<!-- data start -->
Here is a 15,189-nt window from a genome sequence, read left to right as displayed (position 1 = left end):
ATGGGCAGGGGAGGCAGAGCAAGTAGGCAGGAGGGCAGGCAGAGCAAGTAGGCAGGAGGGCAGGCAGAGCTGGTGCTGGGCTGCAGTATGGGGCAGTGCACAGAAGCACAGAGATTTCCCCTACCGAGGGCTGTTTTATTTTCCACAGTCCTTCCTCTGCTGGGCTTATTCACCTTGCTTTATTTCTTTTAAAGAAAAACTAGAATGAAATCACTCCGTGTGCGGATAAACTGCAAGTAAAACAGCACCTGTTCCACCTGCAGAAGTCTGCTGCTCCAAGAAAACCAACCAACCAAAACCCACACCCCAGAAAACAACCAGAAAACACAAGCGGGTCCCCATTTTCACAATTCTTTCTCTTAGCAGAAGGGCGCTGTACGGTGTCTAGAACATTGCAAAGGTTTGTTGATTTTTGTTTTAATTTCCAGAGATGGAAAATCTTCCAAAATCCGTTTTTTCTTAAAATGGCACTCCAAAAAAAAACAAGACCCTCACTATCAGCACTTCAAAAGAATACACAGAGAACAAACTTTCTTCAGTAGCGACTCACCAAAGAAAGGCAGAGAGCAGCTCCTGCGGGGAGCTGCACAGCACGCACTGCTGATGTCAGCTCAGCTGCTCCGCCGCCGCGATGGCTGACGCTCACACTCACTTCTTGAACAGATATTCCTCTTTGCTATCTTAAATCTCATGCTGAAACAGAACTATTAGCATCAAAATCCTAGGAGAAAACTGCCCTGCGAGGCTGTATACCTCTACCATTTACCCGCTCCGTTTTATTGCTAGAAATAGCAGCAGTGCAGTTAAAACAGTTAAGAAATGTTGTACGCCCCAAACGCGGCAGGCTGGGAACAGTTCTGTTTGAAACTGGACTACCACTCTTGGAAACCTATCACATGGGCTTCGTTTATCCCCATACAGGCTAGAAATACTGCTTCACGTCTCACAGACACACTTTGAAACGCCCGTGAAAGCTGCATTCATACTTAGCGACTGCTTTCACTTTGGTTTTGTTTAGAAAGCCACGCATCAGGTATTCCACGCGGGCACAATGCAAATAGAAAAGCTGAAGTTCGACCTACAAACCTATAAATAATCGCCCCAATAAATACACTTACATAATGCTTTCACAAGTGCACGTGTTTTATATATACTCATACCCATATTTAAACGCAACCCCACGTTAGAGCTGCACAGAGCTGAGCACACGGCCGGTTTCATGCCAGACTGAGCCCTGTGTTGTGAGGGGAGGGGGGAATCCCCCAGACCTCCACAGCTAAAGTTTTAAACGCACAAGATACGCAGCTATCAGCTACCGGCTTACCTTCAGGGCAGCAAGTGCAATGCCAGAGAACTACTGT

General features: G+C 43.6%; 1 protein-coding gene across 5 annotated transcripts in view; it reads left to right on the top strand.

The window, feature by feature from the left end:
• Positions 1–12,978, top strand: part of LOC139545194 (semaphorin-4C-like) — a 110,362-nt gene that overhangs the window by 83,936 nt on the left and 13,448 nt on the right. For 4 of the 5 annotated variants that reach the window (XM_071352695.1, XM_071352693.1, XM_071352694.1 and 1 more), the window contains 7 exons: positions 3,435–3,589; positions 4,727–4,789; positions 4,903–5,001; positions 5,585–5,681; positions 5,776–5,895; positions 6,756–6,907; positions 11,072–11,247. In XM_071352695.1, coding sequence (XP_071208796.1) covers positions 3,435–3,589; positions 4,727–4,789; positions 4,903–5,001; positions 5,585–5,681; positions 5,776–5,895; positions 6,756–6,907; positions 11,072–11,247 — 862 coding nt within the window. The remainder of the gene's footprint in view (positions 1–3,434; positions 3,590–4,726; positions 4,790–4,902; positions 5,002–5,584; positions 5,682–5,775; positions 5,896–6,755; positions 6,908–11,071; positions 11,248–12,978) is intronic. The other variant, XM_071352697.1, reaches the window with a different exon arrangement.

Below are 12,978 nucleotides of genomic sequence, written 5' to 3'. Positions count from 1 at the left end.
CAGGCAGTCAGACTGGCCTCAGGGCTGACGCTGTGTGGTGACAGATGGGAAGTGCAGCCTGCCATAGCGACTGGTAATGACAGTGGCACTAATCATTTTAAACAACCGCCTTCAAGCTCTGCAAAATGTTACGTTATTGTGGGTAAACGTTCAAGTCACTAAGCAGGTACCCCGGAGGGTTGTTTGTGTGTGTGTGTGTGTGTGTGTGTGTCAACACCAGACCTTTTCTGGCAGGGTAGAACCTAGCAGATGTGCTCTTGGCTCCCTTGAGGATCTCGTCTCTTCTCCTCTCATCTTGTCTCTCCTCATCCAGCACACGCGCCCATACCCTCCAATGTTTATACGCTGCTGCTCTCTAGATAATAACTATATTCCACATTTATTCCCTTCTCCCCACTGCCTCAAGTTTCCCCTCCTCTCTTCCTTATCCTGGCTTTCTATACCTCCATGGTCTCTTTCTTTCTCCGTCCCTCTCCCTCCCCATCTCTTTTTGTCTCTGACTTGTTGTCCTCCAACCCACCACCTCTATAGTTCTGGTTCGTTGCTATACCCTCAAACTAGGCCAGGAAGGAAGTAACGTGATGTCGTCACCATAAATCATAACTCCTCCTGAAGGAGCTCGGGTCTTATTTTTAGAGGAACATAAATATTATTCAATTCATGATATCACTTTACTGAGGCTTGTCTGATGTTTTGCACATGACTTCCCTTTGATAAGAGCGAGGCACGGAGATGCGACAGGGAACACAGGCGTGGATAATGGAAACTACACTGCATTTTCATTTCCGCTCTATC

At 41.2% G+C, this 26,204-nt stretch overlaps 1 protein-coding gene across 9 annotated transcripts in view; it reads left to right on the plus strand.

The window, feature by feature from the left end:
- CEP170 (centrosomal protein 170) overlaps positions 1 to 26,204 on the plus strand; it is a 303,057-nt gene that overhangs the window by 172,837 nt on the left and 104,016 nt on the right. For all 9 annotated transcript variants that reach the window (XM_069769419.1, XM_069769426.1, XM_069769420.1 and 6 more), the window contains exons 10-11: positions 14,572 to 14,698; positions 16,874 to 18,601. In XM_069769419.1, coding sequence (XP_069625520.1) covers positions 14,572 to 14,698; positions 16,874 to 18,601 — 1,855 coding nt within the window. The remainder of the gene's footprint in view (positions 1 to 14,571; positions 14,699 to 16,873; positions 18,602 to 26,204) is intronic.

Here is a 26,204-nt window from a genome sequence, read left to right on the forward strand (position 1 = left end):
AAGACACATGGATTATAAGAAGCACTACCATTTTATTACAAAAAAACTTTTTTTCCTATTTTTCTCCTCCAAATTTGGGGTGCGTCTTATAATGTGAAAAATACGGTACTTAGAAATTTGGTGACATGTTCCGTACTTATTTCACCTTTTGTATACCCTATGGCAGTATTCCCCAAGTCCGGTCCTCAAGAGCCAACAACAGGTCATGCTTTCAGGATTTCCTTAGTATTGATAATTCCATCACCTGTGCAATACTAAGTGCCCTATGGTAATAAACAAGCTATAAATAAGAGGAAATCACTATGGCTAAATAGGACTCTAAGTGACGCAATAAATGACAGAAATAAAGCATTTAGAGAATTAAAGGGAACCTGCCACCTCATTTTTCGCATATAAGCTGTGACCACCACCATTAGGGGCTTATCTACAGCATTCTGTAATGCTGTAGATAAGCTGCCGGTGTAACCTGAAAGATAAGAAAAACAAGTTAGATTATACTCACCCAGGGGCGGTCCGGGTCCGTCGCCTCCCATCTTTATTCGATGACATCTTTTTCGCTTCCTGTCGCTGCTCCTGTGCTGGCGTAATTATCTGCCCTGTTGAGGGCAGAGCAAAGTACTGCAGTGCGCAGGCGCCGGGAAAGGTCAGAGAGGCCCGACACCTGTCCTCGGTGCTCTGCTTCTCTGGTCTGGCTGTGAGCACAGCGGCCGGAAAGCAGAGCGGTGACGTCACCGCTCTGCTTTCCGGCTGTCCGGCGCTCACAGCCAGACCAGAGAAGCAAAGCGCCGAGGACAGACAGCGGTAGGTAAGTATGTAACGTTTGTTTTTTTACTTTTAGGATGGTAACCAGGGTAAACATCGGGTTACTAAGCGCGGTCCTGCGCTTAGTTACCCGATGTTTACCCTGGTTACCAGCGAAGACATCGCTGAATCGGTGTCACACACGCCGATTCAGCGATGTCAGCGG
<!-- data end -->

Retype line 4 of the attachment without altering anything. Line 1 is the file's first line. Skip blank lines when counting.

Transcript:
The window, feature by feature from the left end: